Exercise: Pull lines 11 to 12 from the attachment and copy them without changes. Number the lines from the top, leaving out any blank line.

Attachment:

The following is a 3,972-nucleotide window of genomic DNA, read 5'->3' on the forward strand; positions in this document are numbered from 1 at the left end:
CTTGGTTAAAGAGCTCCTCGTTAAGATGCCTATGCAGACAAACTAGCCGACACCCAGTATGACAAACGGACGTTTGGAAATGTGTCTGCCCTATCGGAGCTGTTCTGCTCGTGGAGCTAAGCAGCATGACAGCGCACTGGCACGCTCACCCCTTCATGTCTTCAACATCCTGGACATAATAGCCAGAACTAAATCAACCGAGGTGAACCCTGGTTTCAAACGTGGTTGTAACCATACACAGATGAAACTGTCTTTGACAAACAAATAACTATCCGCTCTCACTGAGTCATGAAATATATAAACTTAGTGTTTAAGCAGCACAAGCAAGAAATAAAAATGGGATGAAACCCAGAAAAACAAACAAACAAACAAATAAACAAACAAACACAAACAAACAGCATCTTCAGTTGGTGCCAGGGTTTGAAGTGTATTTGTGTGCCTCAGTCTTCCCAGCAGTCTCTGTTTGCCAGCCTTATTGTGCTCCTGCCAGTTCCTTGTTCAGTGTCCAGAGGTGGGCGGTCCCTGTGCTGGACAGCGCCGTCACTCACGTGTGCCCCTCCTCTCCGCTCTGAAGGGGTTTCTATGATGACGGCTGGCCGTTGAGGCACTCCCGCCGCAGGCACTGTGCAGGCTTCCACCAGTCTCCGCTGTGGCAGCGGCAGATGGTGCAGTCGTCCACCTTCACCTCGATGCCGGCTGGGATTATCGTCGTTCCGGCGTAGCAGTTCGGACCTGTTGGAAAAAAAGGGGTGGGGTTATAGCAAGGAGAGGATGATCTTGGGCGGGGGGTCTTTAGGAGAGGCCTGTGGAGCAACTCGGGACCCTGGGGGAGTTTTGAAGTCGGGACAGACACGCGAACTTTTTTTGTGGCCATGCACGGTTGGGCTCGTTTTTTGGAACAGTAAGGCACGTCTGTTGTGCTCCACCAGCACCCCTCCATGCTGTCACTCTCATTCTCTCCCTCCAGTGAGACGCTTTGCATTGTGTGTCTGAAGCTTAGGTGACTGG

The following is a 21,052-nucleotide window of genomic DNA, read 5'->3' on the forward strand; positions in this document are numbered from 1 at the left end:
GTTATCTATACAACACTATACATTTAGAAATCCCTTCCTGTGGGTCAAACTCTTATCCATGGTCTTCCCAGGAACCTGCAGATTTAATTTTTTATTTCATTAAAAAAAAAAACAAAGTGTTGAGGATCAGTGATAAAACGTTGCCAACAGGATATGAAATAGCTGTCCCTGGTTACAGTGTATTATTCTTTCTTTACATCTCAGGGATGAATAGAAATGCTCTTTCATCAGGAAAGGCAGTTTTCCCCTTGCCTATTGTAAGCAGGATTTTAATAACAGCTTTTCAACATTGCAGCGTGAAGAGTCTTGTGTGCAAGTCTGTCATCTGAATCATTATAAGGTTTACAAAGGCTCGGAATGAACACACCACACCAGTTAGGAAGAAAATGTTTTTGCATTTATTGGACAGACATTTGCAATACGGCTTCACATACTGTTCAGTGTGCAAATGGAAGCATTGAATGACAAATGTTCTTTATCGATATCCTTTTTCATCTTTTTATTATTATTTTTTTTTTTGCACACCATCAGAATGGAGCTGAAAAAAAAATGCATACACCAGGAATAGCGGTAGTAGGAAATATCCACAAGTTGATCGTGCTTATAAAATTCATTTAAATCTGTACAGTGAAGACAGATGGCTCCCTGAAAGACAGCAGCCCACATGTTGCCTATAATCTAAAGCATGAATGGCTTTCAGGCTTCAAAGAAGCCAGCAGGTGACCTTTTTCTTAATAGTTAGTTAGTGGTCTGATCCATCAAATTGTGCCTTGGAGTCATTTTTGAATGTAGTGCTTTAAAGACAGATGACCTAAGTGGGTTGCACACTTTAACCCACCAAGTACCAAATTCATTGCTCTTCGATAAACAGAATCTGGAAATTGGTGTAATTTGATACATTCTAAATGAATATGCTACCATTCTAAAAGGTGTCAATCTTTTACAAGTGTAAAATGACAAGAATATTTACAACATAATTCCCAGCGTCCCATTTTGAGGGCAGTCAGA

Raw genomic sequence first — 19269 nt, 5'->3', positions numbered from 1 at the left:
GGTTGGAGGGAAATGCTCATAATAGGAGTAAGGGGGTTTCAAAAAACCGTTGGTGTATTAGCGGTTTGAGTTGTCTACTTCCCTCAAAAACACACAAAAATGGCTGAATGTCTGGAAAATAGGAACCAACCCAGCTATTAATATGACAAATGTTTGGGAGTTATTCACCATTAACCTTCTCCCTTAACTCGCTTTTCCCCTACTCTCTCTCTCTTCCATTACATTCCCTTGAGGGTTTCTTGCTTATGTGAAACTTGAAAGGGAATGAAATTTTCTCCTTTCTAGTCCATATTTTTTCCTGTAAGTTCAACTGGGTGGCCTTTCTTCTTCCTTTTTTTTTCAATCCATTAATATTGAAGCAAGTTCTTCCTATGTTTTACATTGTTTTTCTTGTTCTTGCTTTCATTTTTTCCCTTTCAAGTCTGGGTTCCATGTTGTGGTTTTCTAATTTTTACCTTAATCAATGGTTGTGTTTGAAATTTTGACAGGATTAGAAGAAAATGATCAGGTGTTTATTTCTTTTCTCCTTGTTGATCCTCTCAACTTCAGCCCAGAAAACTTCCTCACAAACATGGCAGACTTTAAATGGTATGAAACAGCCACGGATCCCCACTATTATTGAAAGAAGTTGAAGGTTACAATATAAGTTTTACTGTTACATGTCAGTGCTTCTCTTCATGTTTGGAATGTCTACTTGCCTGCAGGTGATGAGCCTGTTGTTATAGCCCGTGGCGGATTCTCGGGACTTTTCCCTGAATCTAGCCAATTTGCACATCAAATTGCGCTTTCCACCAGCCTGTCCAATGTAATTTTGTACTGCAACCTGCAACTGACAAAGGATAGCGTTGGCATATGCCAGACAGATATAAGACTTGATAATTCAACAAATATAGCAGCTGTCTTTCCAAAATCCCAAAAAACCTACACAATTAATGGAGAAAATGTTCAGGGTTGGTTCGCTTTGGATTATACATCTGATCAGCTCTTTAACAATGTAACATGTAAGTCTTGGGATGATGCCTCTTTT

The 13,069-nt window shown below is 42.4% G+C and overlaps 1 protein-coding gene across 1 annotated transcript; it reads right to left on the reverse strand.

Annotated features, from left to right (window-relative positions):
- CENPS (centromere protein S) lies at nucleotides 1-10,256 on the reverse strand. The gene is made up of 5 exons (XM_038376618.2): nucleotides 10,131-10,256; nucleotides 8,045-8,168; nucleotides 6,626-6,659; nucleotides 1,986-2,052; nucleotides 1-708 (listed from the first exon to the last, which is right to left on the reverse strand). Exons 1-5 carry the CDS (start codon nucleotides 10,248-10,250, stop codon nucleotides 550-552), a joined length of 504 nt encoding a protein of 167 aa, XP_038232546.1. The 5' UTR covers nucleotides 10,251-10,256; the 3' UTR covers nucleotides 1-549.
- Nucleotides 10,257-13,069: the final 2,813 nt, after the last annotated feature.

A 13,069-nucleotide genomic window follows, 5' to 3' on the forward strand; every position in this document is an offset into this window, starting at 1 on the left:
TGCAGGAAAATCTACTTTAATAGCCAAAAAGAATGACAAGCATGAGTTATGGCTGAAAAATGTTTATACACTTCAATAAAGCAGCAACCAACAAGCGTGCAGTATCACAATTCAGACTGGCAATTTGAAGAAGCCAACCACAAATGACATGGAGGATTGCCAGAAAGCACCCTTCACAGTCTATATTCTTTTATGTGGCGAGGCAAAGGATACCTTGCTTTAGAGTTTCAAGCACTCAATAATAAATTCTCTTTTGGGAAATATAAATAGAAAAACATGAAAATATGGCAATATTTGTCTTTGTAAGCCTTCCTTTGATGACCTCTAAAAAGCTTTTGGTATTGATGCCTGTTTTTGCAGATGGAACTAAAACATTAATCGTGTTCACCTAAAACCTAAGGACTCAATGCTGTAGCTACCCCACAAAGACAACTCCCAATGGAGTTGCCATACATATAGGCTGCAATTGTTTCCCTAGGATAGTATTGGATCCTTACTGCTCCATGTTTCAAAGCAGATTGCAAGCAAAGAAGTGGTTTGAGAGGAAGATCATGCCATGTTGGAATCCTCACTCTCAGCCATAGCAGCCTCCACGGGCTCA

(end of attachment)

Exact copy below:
A 13,069-nucleotide genomic window follows, 5' to 3' on the forward strand; every position in this document is an offset into this window, starting at 1 on the left:
TGCAGGAAAATCTACTTTAATAGCCAAAAAGAATGACAAGCATGAGTTATGGCTGAAAAATGTTTATACACTTCAATAAAGCAGCAACCAACAAGCGTGCAGTATCACAATTCAGACTGGCAATTTGAAGAAGCCAACCACAAATGACATGGAGGATTGCCAGAAAGCACCCTTCACAGTCTATATTCTTTTATGTGGCGAGGCAAAGGATACCTTGCTTTAGAGTTTCAAGCACTCAATAATAAATTCTCTTTTGGGAAATATAAATAGAAAAACATGAAAATATGGCAATATTTGTCTTTGTAAGCCTTCCTTTGATGACCTCTAAAAAGCTTTTGGTATTGATGCCTGTTTTTGCAGATGGAACTAAAACATTAATCGTGTTCACCTAAAACCTAAGGACTCAATGCTGTAGCTACCCCACAAAGACAACTCCCAATGGAGTTGCCATACATATAGGCTGCAATTGTTTCCCTAGGATAGTATTGGATCCTTACTGCTCCATGTTTCAAAGCAGATTGCAAGCAAAGAAGTGGTTTGAGAGGAAGATCATGCCATGTTGGAATCCTCACTCTCAGCCATAGCAGCCTCCACGGGCTCA